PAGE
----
Better to not say anything ...

Sunday 22 June 2008

It is not my experience that society hates and fears the writer, or that society adulates the writer. Instead my experience is the common one, that society places the writer so far beyond the pale that society does not regard the writer at all.

Whenever an encounter between a writer of good will and a regular person of good will happens to touch on the subject of writing, each person discovers, dismayed, that good will is of no earthly use. The conversation cannot proceed. From such chastening encounters I have always learned far more than I intended.

Once, for example, I learned from a conversation with a neighbor that I had been living as it were in a fool's paragraph.

This neighbor, who crewed on a ferryboat, was one of the world's good, sane people. He was the local sheriff. He was an emergency medical technician, a volunteer fireman, a husband and father, and an unequaled contributor of witty remarks into the window of each car that rolled on and off the ferry. May his tribe increase.

One rainy day, this member of the real world gave me a ride home. I invited him in for a minute, and somehow all hell broke loose.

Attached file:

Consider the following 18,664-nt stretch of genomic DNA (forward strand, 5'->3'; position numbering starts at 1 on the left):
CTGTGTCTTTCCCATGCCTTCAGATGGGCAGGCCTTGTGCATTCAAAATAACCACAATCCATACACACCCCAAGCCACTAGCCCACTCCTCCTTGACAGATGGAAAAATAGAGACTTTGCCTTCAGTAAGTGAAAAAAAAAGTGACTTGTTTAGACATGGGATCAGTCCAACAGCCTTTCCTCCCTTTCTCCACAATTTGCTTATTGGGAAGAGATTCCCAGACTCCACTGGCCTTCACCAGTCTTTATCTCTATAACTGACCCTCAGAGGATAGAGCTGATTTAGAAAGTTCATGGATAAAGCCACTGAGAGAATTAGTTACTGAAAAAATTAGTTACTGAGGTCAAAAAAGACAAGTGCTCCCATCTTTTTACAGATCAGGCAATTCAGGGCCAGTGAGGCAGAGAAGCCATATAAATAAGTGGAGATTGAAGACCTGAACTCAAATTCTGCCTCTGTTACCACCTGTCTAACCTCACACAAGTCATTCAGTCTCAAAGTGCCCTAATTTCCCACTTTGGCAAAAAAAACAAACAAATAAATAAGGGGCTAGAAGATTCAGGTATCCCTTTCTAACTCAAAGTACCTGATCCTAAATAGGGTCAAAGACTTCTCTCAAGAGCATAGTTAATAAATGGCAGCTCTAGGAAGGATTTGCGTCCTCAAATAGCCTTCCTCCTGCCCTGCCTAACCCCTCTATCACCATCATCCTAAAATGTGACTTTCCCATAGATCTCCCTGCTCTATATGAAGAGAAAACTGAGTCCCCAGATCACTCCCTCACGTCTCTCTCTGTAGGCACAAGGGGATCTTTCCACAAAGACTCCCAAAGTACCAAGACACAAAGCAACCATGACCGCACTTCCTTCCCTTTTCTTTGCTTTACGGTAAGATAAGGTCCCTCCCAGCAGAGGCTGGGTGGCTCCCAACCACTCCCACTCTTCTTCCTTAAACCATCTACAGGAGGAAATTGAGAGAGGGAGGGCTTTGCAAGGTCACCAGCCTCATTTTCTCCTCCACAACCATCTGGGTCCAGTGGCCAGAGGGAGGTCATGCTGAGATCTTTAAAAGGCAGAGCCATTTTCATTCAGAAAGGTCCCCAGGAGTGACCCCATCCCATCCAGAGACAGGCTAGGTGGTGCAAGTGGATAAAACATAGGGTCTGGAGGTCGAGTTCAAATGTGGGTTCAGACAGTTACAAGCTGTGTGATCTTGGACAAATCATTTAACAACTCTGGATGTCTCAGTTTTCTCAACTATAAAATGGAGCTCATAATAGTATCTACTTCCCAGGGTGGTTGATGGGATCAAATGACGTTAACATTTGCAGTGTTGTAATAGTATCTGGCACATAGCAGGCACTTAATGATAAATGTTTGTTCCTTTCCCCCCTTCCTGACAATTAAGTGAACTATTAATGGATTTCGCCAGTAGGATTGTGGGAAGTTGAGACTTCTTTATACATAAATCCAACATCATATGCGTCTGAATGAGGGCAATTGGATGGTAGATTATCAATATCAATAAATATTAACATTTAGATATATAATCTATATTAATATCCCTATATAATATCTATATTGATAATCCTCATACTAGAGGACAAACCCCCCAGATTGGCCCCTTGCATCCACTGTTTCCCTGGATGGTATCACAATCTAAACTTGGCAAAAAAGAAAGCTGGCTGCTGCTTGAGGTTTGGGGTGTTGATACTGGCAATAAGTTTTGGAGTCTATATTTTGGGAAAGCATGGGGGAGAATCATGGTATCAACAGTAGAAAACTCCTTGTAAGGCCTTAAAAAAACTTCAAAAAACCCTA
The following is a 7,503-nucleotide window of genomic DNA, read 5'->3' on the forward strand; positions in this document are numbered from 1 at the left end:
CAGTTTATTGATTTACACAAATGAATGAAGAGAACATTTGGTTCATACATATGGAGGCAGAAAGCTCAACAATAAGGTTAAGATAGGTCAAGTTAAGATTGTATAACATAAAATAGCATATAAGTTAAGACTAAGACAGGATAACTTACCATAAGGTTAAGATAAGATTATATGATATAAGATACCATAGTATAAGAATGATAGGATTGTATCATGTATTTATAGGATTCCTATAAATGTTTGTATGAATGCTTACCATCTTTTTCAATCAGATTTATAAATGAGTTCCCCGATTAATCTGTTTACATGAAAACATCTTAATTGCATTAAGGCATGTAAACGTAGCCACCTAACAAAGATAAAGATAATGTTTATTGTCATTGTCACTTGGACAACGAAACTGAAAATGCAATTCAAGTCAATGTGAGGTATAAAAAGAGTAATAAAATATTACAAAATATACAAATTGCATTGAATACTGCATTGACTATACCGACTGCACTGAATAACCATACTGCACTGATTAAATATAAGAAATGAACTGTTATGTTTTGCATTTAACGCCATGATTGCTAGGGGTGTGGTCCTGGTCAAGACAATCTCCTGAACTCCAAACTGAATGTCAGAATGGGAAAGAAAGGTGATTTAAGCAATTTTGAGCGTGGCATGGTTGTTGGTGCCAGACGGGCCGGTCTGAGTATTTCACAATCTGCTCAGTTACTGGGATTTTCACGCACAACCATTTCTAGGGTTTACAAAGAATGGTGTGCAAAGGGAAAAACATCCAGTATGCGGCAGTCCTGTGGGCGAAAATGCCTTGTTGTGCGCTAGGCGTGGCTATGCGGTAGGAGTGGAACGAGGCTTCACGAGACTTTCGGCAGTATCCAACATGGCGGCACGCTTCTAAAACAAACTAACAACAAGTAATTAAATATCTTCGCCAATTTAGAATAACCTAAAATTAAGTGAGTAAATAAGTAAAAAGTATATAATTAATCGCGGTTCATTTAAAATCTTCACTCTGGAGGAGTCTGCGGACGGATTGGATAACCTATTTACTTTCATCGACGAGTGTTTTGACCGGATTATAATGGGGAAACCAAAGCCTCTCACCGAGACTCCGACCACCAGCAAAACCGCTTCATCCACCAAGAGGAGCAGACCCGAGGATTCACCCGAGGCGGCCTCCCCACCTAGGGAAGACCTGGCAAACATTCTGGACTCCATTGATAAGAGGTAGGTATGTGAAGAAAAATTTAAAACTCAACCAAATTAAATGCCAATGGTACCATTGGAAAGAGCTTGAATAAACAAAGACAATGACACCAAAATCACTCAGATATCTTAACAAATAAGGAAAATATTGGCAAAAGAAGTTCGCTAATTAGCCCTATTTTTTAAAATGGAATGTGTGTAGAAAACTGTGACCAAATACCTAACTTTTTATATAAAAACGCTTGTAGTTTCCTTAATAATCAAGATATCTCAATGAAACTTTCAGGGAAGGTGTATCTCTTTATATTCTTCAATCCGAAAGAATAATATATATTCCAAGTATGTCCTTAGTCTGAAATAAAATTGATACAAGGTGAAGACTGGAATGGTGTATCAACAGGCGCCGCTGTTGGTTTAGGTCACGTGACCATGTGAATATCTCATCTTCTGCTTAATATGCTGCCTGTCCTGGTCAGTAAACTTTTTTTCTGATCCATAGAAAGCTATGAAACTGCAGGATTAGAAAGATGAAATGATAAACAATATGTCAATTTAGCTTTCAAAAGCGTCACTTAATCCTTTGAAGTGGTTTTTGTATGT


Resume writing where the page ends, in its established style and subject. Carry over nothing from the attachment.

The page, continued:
Politely, he asked me about my writing. Foolishly, not dreaming I was about to set my own world tumbling down around my ears, I said I hated to write. I said I would rather do anything else. He was amazed. He said, 'That's like a guy who works in a factory all day, and hates it.' Then I was amazed, for so it was. It was just like that. Why did I do it? I had never inquired. How had I let it creep up on me? Why wasn't I running a ferryboat, like sane people?

I hid my amazement as well as I could from both of us, and said that actually I avoided writing, and mostly what I did by way of work was fool around, and that for example that morning I had been breaking my brain trying to explain Whitehead to my journal. Why, he wanted to know, was I doing that? Again I stopped completely short; I could not imagine why on earth I was doing that. Why was I doing that?

But I rallied and mustered and said that the idea was to learn things; that you learn a thing, and then as a matter of course you learn the next thing, and the next thing ... As I spoke he nodded precisely in the way that one nods at the utterances of the deranged. '... And then,' I finished brightly, 'you die!'

At this we exchanged a mutual and enormous smile. Still nodding and smiling in perfect agreement, we ended the visit and walked to the door.

The Writing Life - Annie Dillard


  1. I don't write because I want to, I write because I HAVE to.

  2. Yeah, absolutely. I don't work with clay cause I want to but because I HAVE to as well. Wheeee!!!

    I think Annie Dillard is the same. In fact, I admire her all the more because her words are wrought out of her, every word extracted like a tooth. I think I would give up if it was that intricate and precise.


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